The Failure Effect are listed for each MSI and must state the final consequences of the failure. Failure effects may be hidden or evident. There can only be one effect for a given functional failure. If more than one failure effect has been identified, either the functional failure, or the failure effect is incorrectly defined.
4. The Failure Effect Analysis
The Failure Effect Analysis (known as the Level 1 Analysis) is performed to define the criticality of the Functional Failure, based on its Failure Effect. This analysis consists of a set of 4 questions normally displayed as a logic tree.
The logic flow is designed whereby the user begins the analysis at the top of the diagram, and answers to the “YES” or “NO” questions will dictate direction of the analysis flow.
The end result of this level one analysis will be to have placed each Failure Effect for each MSI in one of the following categories:
- Evident Safety (Category 5).
- Evident Operational (Category 6).
- Evident Economic (Category 7).
- Hidden Safety (Category 8).
- Hidden Non‐Safety (Category 9).
Evident Safety (Category 5).
This must be approached with the understanding that a task is required to assure safe operation. If this is not the case then a re-design is required.
Evident Operational (Category 6).
A task(s) is desirable if it reduces the risk of failure to an acceptable level.
Evident Economic (Category 7).
A task(s) is desirable if the cost of the task is less than the cost of repair.
Hidden Safety (Category 8).
A task(s) is required to assure the availability, necessary to avoid the safety effect of multiple failures. If this is not the case then a re-design is required.
Hidden Non‐Safety (Category 9).
A task(s) may be desirable to assure the availability necessary to avoid the economic effects of multiple failures.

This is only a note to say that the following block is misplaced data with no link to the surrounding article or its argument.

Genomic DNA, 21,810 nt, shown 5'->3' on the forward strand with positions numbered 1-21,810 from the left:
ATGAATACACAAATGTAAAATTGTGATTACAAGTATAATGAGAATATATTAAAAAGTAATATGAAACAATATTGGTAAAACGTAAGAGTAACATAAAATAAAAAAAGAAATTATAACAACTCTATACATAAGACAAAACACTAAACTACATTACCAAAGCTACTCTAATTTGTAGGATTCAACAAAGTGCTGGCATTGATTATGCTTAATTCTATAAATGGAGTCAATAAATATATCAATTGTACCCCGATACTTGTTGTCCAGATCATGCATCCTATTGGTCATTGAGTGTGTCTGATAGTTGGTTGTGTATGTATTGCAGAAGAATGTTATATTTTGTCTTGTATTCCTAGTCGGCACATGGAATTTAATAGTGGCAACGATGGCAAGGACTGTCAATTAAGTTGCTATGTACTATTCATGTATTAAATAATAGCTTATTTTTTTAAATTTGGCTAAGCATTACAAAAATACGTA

5. Failure Cause Analysis
The next task is to complete the level 2 analysis. This Failure Cause Analysis is handled in a similar manner for each of the five failure effect categories. The purpose is to identify tasks to prevent the failure causes from happening. There are six possible task resultant questions in the failure effect categories as follows:
- Is a lubrication or servicing task applicable and effective?
- Is a check to verify operation applicable and effective?
- Is an inspection or functional check to detect degradation of a function applicable and effective?
- Is a restoration task to reduce failure rate applicable and effective?
- Is a discard task to avoid failures or to reduce the failure rate applicable and effective?
- Is there a task or combination of tasks applicable and effective?
There are lots of criteria around the use of these questions and how they must be answered, but this is enough to give an overview of the basic concept.
6. Task Intervals
The next stage is to determine task intervals and then to combine tasks and remove duplications. Typically zonal inspections will be created at this stage, to combine tasks within a geographic zone, (the cockpit for instance) where tasks are defined for particular inspection levels. This again is quite a complex and highly structured process.
At this stage you have a minimum list of tasks that are applicable and effective to be carried out at specified intervals, combined where practical and effective to do so.
This analysis will form the core of the MRBR. From here each operator (airline) will build their own maintenance programme, based on the MRBR and their own operational profile.
This is the very briefest of overviews, however, you will have gathered this is a very robust, detailed, highly structured process, which will generate a huge amount of data. It is normal practice to use a software application to manage the data requirements for an analysis of this nature.
Airlines will normally add to the MRBR for their own programmes, but again will use some kind of MSG3 based analysis to ensure the tasks added are really applicable and effective. Tasks intervals can be escalated, indeed even removed, but very solid justification will be required, especially in the early life of a type.